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Our Changing Climate

20 May 2014  |   Hannah Blatt

Tags: Climate Change

There were numerous articles written last week about the current and future impacts of climate change on our everyday lives. These articles made one thing crystal clear: it’s time for our leaders to listen to climate scientists and start tackling this challenge. President Obama is confronting the problem head on with his Climate Action Plan, which will help to combat climate disruption and reduce our carbon footprint. 

NASA and 97 percent of climate scientist agree human activity is the main force behind climate change, and the National Climate Assessment confirmed that we are already seeing the impacts on communities all across the county, including through more extreme weather like stronger storms, increased flooding and record-breaking heat waves. For example, California continues to face one of the harshest droughts in its history, and to make matters worse, the drought has set the stage for more intense wildfires, which are being powered by brush and brittle trees. In fact, San Diego County had to evacuate thousands of residents last week because of nine wildfires burning more than 14 square miles of land, and firefighters were working to contain them in temperatures nearing 100 degrees with gusty winds.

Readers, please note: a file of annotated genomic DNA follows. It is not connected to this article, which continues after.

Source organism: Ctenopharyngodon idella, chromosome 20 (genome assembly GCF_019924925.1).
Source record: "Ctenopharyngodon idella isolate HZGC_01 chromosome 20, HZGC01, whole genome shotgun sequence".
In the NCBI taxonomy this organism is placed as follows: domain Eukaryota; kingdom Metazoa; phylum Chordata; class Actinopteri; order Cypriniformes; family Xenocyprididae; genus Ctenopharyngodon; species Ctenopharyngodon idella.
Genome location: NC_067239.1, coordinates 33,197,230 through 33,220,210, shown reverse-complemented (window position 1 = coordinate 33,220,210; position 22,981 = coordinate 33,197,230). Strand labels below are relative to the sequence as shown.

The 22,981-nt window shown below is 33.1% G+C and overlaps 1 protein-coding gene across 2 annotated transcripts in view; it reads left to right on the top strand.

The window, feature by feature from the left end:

Also last week, scientists raised the alarm that a large section of the West Antarctica ice sheet is melting at a pace that appears to be irreversible, and climate change is partly to blame. This could further destabilize the sheet of ice, and in the coming centuries, it could result in sea levels rising 10 feet or more. Meanwhile, a new study, led by a scientist at the National Oceanic and Atmospheric Administration’s (NOAA) National Climatic Data Center, found that hurricanes and typhoons are increasingly peaking closer to the North and South poles and away from the tropics. "The tropics are becoming less hospitable for tropical cyclones, and the higher latitudes are becoming less hostile," said Jim Kossin, the climate scientist at NOAA.  

The science is clear that our climate is changing, and the climate-fueled extreme weather events that we are currently experiencing are only going to become more frequent and intense. President Obama is using his authority to combat the climate crisis by proposing the first-ever national limits on the amount of carbon pollution power plants can spew into our air. These commonsense safeguards are the single largest step we can take to curb carbon pollution, which is the driving force behind climate change. Join the millions of people who have already voiced their support for President Obama’s Climate Action Plan.  

(The Photographs were taken by CraneStationdsleeter_2000wavian,thewrongglass)


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